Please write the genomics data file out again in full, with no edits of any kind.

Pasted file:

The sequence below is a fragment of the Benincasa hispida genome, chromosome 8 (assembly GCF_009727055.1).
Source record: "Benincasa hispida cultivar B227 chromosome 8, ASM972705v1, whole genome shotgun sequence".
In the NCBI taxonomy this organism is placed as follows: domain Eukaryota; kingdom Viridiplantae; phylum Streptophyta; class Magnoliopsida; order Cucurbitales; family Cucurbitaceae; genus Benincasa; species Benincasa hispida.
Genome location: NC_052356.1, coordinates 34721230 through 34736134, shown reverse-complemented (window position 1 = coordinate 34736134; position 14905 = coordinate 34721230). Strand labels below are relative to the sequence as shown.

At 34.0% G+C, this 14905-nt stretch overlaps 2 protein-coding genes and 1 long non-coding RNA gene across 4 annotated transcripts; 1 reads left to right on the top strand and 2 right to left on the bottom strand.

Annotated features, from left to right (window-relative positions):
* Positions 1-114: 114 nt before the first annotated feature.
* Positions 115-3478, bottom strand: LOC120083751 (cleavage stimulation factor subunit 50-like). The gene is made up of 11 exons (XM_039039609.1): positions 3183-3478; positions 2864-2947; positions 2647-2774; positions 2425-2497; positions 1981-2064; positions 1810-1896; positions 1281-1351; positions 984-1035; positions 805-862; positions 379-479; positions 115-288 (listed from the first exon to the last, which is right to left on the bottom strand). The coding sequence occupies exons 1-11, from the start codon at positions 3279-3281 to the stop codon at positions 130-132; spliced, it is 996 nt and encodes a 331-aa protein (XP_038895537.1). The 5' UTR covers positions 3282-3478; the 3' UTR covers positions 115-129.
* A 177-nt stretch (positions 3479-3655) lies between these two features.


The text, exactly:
The sequence below is a fragment of the Benincasa hispida genome, chromosome 8 (assembly GCF_009727055.1).
Source record: "Benincasa hispida cultivar B227 chromosome 8, ASM972705v1, whole genome shotgun sequence".
In the NCBI taxonomy this organism is placed as follows: domain Eukaryota; kingdom Viridiplantae; phylum Streptophyta; class Magnoliopsida; order Cucurbitales; family Cucurbitaceae; genus Benincasa; species Benincasa hispida.
Genome location: NC_052356.1, coordinates 34721230 through 34736134, shown reverse-complemented (window position 1 = coordinate 34736134; position 14905 = coordinate 34721230). Strand labels below are relative to the sequence as shown.

At 34.0% G+C, this 14905-nt stretch overlaps 2 protein-coding genes and 1 long non-coding RNA gene across 4 annotated transcripts; 1 reads left to right on the top strand and 2 right to left on the bottom strand.

Annotated features, from left to right (window-relative positions):
* Positions 1-114: 114 nt before the first annotated feature.
* Positions 115-3478, bottom strand: LOC120083751 (cleavage stimulation factor subunit 50-like). The gene is made up of 11 exons (XM_039039609.1): positions 3183-3478; positions 2864-2947; positions 2647-2774; positions 2425-2497; positions 1981-2064; positions 1810-1896; positions 1281-1351; positions 984-1035; positions 805-862; positions 379-479; positions 115-288 (listed from the first exon to the last, which is right to left on the bottom strand). The coding sequence occupies exons 1-11, from the start codon at positions 3279-3281 to the stop codon at positions 130-132; spliced, it is 996 nt and encodes a 331-aa protein (XP_038895537.1). The 5' UTR covers positions 3282-3478; the 3' UTR covers positions 115-129.
* A 177-nt stretch (positions 3479-3655) lies between these two features.